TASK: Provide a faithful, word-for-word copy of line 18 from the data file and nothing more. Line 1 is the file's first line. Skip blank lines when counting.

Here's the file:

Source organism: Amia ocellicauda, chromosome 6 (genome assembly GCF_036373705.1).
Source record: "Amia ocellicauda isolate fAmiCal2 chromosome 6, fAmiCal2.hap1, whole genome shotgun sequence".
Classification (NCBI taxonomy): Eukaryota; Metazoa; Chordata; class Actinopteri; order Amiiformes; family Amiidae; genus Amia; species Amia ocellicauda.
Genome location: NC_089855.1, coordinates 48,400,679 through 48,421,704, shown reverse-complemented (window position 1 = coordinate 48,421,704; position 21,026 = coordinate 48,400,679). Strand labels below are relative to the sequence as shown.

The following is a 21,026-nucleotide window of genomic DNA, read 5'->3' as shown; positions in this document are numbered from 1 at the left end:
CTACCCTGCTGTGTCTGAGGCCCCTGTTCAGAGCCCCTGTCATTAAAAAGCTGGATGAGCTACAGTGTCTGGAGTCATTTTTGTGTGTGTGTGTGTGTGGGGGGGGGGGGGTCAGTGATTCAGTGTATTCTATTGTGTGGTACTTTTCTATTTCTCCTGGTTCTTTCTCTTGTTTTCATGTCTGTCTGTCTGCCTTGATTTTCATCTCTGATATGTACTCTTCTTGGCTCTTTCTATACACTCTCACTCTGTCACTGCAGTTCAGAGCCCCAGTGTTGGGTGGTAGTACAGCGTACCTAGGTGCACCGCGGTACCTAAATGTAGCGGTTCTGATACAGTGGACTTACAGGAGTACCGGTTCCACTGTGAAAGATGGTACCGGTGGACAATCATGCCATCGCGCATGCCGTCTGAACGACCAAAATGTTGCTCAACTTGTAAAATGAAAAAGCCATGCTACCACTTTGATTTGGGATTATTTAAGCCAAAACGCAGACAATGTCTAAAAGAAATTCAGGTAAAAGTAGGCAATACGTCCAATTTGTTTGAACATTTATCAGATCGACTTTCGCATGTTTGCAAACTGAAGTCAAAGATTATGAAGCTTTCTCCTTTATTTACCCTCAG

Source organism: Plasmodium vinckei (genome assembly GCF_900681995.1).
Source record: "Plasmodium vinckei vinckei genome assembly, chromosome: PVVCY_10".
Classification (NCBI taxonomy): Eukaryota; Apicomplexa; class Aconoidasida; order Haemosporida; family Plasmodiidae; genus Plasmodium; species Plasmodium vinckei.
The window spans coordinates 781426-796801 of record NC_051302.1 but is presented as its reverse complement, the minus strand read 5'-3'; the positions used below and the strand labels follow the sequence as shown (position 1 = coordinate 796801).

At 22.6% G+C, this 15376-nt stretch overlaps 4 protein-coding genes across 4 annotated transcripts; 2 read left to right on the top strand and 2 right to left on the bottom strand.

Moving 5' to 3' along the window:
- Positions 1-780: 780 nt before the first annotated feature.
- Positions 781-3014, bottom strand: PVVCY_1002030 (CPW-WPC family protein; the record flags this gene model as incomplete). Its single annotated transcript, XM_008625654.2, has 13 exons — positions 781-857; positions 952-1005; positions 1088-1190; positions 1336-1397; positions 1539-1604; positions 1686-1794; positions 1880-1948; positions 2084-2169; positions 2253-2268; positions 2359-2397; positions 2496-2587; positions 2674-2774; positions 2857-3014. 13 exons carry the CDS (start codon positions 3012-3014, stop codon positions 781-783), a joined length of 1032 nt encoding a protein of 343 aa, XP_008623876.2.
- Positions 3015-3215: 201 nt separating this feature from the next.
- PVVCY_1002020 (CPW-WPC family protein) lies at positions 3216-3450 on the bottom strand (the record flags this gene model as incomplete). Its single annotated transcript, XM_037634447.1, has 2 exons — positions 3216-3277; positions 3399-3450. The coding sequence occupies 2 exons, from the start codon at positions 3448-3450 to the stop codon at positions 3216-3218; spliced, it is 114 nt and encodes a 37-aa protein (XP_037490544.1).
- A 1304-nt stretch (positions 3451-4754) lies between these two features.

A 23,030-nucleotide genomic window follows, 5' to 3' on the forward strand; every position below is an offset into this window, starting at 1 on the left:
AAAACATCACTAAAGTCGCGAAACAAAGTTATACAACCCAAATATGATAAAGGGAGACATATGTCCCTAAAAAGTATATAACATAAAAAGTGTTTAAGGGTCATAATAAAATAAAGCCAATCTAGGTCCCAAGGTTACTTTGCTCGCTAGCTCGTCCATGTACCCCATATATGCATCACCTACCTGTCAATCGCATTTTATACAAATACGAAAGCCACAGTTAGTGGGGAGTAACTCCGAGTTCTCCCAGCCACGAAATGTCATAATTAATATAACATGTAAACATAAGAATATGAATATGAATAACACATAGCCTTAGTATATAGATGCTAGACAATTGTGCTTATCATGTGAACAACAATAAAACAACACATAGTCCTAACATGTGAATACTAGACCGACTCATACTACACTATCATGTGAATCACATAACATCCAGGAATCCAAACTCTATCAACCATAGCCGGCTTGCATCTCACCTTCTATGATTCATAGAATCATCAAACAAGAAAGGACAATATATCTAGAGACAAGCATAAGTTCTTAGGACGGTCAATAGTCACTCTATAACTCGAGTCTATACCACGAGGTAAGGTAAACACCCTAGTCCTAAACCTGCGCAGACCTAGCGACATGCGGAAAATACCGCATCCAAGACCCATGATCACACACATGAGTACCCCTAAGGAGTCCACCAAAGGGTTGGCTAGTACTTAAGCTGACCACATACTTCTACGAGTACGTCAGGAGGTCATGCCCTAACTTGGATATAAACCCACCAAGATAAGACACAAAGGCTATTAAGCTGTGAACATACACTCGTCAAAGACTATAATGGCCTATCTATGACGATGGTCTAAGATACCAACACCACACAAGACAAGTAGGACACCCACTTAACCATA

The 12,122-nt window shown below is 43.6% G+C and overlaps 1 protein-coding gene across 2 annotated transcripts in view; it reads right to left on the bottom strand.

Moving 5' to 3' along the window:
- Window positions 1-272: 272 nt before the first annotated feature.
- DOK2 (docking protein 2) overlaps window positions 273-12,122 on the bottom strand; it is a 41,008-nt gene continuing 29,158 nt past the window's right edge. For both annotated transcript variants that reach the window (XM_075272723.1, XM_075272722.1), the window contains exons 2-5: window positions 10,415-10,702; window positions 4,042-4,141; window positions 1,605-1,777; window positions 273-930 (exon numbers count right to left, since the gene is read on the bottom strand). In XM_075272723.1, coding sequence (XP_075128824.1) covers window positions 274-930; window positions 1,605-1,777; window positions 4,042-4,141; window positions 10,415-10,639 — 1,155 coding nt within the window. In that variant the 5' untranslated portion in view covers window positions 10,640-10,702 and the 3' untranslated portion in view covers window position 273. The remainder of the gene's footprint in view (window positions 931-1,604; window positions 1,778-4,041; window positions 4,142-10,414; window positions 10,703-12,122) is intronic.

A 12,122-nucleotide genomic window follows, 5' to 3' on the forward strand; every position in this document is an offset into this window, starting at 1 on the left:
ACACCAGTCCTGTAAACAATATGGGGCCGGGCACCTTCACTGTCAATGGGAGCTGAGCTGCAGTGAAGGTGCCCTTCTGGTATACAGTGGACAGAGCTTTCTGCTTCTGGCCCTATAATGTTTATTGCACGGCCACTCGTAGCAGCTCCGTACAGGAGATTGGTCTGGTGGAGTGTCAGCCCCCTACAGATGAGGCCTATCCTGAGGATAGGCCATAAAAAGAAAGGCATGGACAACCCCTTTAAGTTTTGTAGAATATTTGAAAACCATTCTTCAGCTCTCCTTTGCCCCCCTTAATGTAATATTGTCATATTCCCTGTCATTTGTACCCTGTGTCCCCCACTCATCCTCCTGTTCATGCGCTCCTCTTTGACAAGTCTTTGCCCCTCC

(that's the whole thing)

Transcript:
A 23,030-nucleotide genomic window follows, 5' to 3' on the forward strand; every position below is an offset into this window, starting at 1 on the left: